Translators assume the role of the censor

Adelita Husni-Bey October 26, 2016 0

Adelita: ‘Coup’ was going to be another word we were going to discuss.

Antonia: Because coup could still be a change in the system, but not supported by the population, right?

Adelita: Should we look at it up.

Lina: Coup is cutting no?

Habiba: You are the French speaking one.

Lina: ‘Couper’ is to cut.

Antonia: So not just change, but cut. So it doesn’t relate to who cuts. We translate it to ‘colpo’ in Italian, which is ‘to beat’.

Naira: Also in Spanish.

Antonia: In Italian we understand it as people probably coming from the government. So it more internal. Revolution would be mass, but a coup is actually internal.

Naira: People kept pointing out to me after June 30, regardless of weather this is a coup, or a revolution, that in Iranian, I mean Farsi, the word for ‘revolution’ is ‘inqilab’, which is what ‘coup’ is in Arabic.

[Everyone]: oooooh….

Habiba: Combbbbleex (Arabized complex).

Habiba: Ok: [reading] “coup d’etat: a sudden and decisive action in politics especially one resulting in a change of government illegally or by force.”

Naira: Can you say it again?

Habiba (slowly): “A sudden and decisive action in politics especially one resulting in a change of government illegally or by force.”

Adelita: “Illegally or by force”.

Antonia: But is it not similar to revolution?

Habiba: Kind of, except for illegally or by force. There is no specification. They don’t specify.

Adelita: There is a different type of agency involved in the notion of a mass of people…

Habiba: Into their own hands.

Naira: Can I ask Mada people, because I think almost everyone would agree that what happened on June 30 is the definition that Habiba just read out. But we don’t use the word ‘coup’. We never had a decision making process around it, but we always used words like the ‘ouster’ of Mohamed Morsi, or ‘military-backed ouster’. But we tend to use ‘ouster’ not ‘coup’ and that just kind of happened.

Adelita: What are the implications of using these three different words? Let me write them down.

Antonia: But what is your question?

Naira: Mada people, would you use the word ‘coup’?

Maha: I wouldn’t use it just like that. I would say a c’oup backed by a popular movement’.

Lina: My main problem with it is the adversaries’ use of it.

Heba: I don’t think I would use anything that suggests a judgment on my behalf. So, if it is controversial, I would just want to say something that doesn’t…

Adelita: So when we encounter terms that are more controversial, the idea is to try to be more objective, and I don’t know if that’s possible? But also more specific? Or culturally sensitive?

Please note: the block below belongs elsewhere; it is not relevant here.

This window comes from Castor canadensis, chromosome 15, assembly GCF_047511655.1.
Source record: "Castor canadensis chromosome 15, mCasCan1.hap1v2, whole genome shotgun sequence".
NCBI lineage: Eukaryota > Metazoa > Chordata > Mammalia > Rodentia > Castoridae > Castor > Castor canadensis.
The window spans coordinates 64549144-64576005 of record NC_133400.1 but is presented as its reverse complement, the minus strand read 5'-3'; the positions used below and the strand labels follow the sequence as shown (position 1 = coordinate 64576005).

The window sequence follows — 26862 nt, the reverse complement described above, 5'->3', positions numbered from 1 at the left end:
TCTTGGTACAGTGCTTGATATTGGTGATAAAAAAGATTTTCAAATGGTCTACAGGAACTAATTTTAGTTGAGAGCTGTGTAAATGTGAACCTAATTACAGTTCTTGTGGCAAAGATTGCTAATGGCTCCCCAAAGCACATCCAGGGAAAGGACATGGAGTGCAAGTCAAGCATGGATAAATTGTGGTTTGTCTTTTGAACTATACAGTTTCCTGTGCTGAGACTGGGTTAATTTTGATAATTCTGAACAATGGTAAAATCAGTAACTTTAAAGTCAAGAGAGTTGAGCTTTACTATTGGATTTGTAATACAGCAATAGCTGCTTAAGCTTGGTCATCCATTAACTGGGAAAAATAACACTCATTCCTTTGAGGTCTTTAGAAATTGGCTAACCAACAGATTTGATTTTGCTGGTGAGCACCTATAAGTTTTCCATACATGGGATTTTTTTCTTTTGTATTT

Heba: Specific is accurate. Descriptive, you don’t give it a name, you just describe what happened.

Adelita: Is that necessarily being more objective?

Maha: This is censoring, self-censoring. I don’t know.

Naira: It’s the conversation that we pointed out to. That was the conclusion in the end. We had a discussion of terms and then someone said how about we don’t name it, this is what Dina said.

Heba: If I was writing an opinion article, I would say ‘coup’. That’s what I think. But if it is what I think, then I don’t want to have it in a news article.

Adelita: So context specific

Dalia: My friends don’t think it is a ‘coup’ but I used the word ‘coup’. But they are against me and then we fight.

Antonia: What do they use.

Heba: Thawraaaaa (‘revolution’), no?

Dalia: They don’t use revolution per se. But they definitely don’t think it is a coup.

Heba: but if it is not a coup, and not a revolution, what is it?

Habiba: Bobular Ubrising (Arabized popular uprising).

Maha: Yea, once again, I wouldn’t define it, even with my friends, with just one term.

Heba: I am surprised that people who don’t think it is a coup don’t think it is a revolution either. If you don’t think it is a coup, what else is it? There was a president who was overthrown.

Maha: By the military.

Heba: So it has to be …

Everyone talking at once.

Adelita: What other words can we use instead of coup?

Habiba: ‘Popular uprising’.

Naira: We use ‘ouster’ actually.

Habiba: Or ‘deposition’.

Naira: ‘Military-backed ouster’.

Habiba: They use ‘uprising’ all the time.

[Everyone talking at once.]

Habiba: ‘Rebellion’. But I am not sure. Because the Campaign, the June 30 campaign was called Tamarod.

[Everyone talking at once.]


About the author: Adelita Husni-Bey View all posts by
Adelita Husni-Bey stages workshops and produces publications, radio broadcasts, archives and exhibitions focused on using collectivist and non-competitive pedagogical models within the framework of urban studies. In her 10 years of practicing as both an artist and a pedagogue, Adelita has worked with activists, architects, journalists, jurists, schoolchildren, spoken word poets, students, and teachers on unpacking the complexity of collectivity and role-making. To make good what can never be made good: what we owe each other. Recent solo exhibitions include: A Wave in the Well, Sursock Museum, Beirut, 2016, Movement Break, Kadist foundation, 2015, Playing Truant, Gasworks, 2012. She has participated in The Eighth Climate, 11th Gwangju Biennale, 2016, Ennesima, Triennale di Milano, 2015, Undiscovered Worlds, the High Line, 2015, Really Useful Knowledge, Reina Sofia museum, 2014, Utopia for Sale?, MAXXI museum, 2014 and has held workshops and lectures at ESAD Grenoble, 2016, The New School, 2015, Sandberg Institute, 2015, Museo del 900, 2013, Temple University, 2013, Birkbeck University, 2011 amongst other spaces. She is a 2012 Whitney Independent Study Program fellow and is currently working on chapter III of ‘White Paper’, a project based on the changing face of legislation in relationship to private ownership and the commons in cities.

Leave A Response